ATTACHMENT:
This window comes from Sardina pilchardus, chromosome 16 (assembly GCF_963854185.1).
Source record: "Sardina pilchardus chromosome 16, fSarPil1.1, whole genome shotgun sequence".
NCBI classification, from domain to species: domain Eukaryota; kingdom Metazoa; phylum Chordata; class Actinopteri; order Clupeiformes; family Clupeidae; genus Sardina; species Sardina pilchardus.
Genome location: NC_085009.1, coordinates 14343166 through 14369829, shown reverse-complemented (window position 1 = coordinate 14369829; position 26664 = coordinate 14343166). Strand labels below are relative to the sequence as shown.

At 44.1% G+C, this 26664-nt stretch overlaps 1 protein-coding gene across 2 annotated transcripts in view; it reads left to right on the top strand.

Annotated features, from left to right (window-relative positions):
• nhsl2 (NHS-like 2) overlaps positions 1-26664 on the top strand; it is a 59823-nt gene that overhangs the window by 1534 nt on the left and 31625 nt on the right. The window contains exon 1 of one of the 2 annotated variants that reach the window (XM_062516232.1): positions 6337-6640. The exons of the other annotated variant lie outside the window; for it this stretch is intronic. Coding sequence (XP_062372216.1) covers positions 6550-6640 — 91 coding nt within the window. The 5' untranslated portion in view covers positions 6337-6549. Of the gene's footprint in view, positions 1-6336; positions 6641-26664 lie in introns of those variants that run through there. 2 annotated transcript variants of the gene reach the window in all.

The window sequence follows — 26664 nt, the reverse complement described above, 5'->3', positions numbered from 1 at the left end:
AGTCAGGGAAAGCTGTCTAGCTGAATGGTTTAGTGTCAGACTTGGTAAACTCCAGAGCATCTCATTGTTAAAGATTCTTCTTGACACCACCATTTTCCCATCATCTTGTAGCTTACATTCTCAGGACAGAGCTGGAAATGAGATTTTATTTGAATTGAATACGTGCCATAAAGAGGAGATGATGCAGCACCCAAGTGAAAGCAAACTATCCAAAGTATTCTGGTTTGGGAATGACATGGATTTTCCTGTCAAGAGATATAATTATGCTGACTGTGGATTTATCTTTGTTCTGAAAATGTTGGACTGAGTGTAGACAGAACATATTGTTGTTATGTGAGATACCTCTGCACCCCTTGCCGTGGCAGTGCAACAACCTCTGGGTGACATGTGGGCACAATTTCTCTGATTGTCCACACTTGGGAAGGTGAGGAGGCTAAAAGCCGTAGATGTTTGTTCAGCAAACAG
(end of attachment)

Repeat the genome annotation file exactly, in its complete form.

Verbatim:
This window comes from Sardina pilchardus, chromosome 16 (assembly GCF_963854185.1).
Source record: "Sardina pilchardus chromosome 16, fSarPil1.1, whole genome shotgun sequence".
NCBI classification, from domain to species: domain Eukaryota; kingdom Metazoa; phylum Chordata; class Actinopteri; order Clupeiformes; family Clupeidae; genus Sardina; species Sardina pilchardus.
Genome location: NC_085009.1, coordinates 14343166 through 14369829, shown reverse-complemented (window position 1 = coordinate 14369829; position 26664 = coordinate 14343166). Strand labels below are relative to the sequence as shown.

At 44.1% G+C, this 26664-nt stretch overlaps 1 protein-coding gene across 2 annotated transcripts in view; it reads left to right on the top strand.

Annotated features, from left to right (window-relative positions):
• nhsl2 (NHS-like 2) overlaps positions 1-26664 on the top strand; it is a 59823-nt gene that overhangs the window by 1534 nt on the left and 31625 nt on the right. The window contains exon 1 of one of the 2 annotated variants that reach the window (XM_062516232.1): positions 6337-6640. The exons of the other annotated variant lie outside the window; for it this stretch is intronic. Coding sequence (XP_062372216.1) covers positions 6550-6640 — 91 coding nt within the window. The 5' untranslated portion in view covers positions 6337-6549. Of the gene's footprint in view, positions 1-6336; positions 6641-26664 lie in introns of those variants that run through there. 2 annotated transcript variants of the gene reach the window in all.

The window sequence follows — 26664 nt, the reverse complement described above, 5'->3', positions numbered from 1 at the left end:
AGTCAGGGAAAGCTGTCTAGCTGAATGGTTTAGTGTCAGACTTGGTAAACTCCAGAGCATCTCATTGTTAAAGATTCTTCTTGACACCACCATTTTCCCATCATCTTGTAGCTTACATTCTCAGGACAGAGCTGGAAATGAGATTTTATTTGAATTGAATACGTGCCATAAAGAGGAGATGATGCAGCACCCAAGTGAAAGCAAACTATCCAAAGTATTCTGGTTTGGGAATGACATGGATTTTCCTGTCAAGAGATATAATTATGCTGACTGTGGATTTATCTTTGTTCTGAAAATGTTGGACTGAGTGTAGACAGAACATATTGTTGTTATGTGAGATACCTCTGCACCCCTTGCCGTGGCAGTGCAACAACCTCTGGGTGACATGTGGGCACAATTTCTCTGATTGTCCACACTTGGGAAGGTGAGGAGGCTAAAAGCCGTAGATGTTTGTTCAGCAAACAG